Learning how to brine is the simple secret to serving a moist, tender turkey (plus, it enhances the bird's flavor). For most turkey brine recipes, start with a stir-together saltwater solution and be sure to plan ahead, since marinating takes eight to 12 hours.
Step 1: Buy and Prep Your Bird
For this turkey brine recipe, fresh turkey works especially well, but a frozen bird will do as long as it is not self-basting or enhanced with a salt solution. The added solution in these birds would make the meat too salty if also brined. If the bird is frozen, thaw it in the refrigerator (plan ahead, as this may take a couple of days). Rinse the turkey inside and out; if desired, pat dry with paper towels. You can also brine meaty turkey pieces.
Turkey Brine Tip: When purchasing a turkey, keep in mind that an 8- to 12-pound turkey makes about 10 to 12 servings.
Step 2: Put Together the Turkey Brine Recipe
The brine recipe is a saltwater solution that penetrates the meat while marinating, adding moisture and flavor. If you've ever experienced dry turkey breast, you'll appreciate why this technique is so popular. In addition to salt and water, you can also flavor the brine with sugar, brown sugar, maple syrup, fruit juice, beer, peppercorns, herbs, and/or garlic.
For an 8- to 12-pound turkey, you will need a 10-quart pot that is tall and deep. If a large pot won't fit in your refrigerator, substitute a turkey-brining bag. In the pot, combine 5 quarts hot water and 1-1/2 cups kosher salt or 3/4 cup table salt. To flavor the brine, add 1-1/2 cups sugar (or substitute part maple syrup and part packed brown sugar), one bunch fresh thyme, five bay leaves, and 45 black peppercorns. Add 3 quarts ice and let the brine stand until the ice melts.
Turkey Brine Tip: The key to making a turkey brine recipe is the salt-liquid ratio. Too little salt won't produce an effective brine, and too much will make the turkey salty. If you add beer or juice, substitute it for some of the ice.
Step 3: Start Brining
Add the turkey to the cold brine in the pot. Press and weigh down the turkey with a clean plate or two. This allows all of the bird to be submerged in the turkey brine. Cover and marinate in the refrigerator for 8 to 12 hours.
Turkey Brine Tip: Keep an eye on the marinating time, since overbrining can cause the turkey to get mushy and overly salty.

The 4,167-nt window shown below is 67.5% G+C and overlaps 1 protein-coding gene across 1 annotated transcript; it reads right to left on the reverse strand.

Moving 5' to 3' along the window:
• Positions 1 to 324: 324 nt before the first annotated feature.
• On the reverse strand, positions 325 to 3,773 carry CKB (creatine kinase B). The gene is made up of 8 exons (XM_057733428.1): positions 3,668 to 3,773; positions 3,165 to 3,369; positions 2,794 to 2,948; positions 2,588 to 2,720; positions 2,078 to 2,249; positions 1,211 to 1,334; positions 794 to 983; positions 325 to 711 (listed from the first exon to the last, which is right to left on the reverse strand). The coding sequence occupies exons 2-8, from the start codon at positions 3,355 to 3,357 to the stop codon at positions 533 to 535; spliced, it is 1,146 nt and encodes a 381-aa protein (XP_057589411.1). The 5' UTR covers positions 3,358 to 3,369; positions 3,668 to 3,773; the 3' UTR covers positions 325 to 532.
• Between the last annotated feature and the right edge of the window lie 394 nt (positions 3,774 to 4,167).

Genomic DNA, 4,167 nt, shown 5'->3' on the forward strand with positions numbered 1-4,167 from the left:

Turkey Brine Tip: For a bird larger than 12 pounds, increase the amount of the brine recipe so the turkey will be totally submerged when weighed down with the plates. Marinate for at least 12 hours.
Step 4: Drain the Turkey
Remove the turkey from the brine and discard the brine. It is too salty to cook the turkey in. Pat the turkey dry with paper towels. Now your turkey is ready for roasting.
Try These Turkey Brine Recipes:
-I'm Lauren from the Bette Homes and Gardens Test Kitchen. To max out the flavor of your next holiday turkey, consider the secret to success brining. At its simplest brining is a technique where meat or poultry is soaked in a salt solution for several hours before cooking that's add incredible flavor and moisture to the meet. Just make sure that your turkey hasn't been enhanced by salts already and isn't self-pasting. This will make the meat way too salty. First, dissolve half cup kosher salt and 1 quart of hot water. In the test kitchen, we always make our brine with kosher salt. It dissolves easily and doesn't have the harsh taste of table salt. At this point you can also add flavorings like maple syrup, brown sugar, fresh herbs or whole spices. You can even use a can or two of cola. Once the salt and any sugar have dissolved, add 3 more quart of ice water to cool down the temperature of the brine then pour the brine over your thud turkey in a large resealable plastic container or largest bowl or brining bag. Now, store the turkey in the refrigerator. And here's an insider test kitchen secret. One of our favorite tips is to use a small, clean cooler with a little extra ice in the brine to keep the mixture cold. No refrigeration necessary which is a good think at Thanksgiving. After all, who has enough room in the fridge whatever container you use, brine the turkey overnight for 8 to 12 hours. When ready to roast, remove the turkey from the brine and pat it dry with paper towels. If it's nice and dry before roasting, you'll end up with a browner, crispier skin. Trust me, you'll be amazed at how much flavor this Better Homes and Gardens Brining secret can bring to your holiday turkey.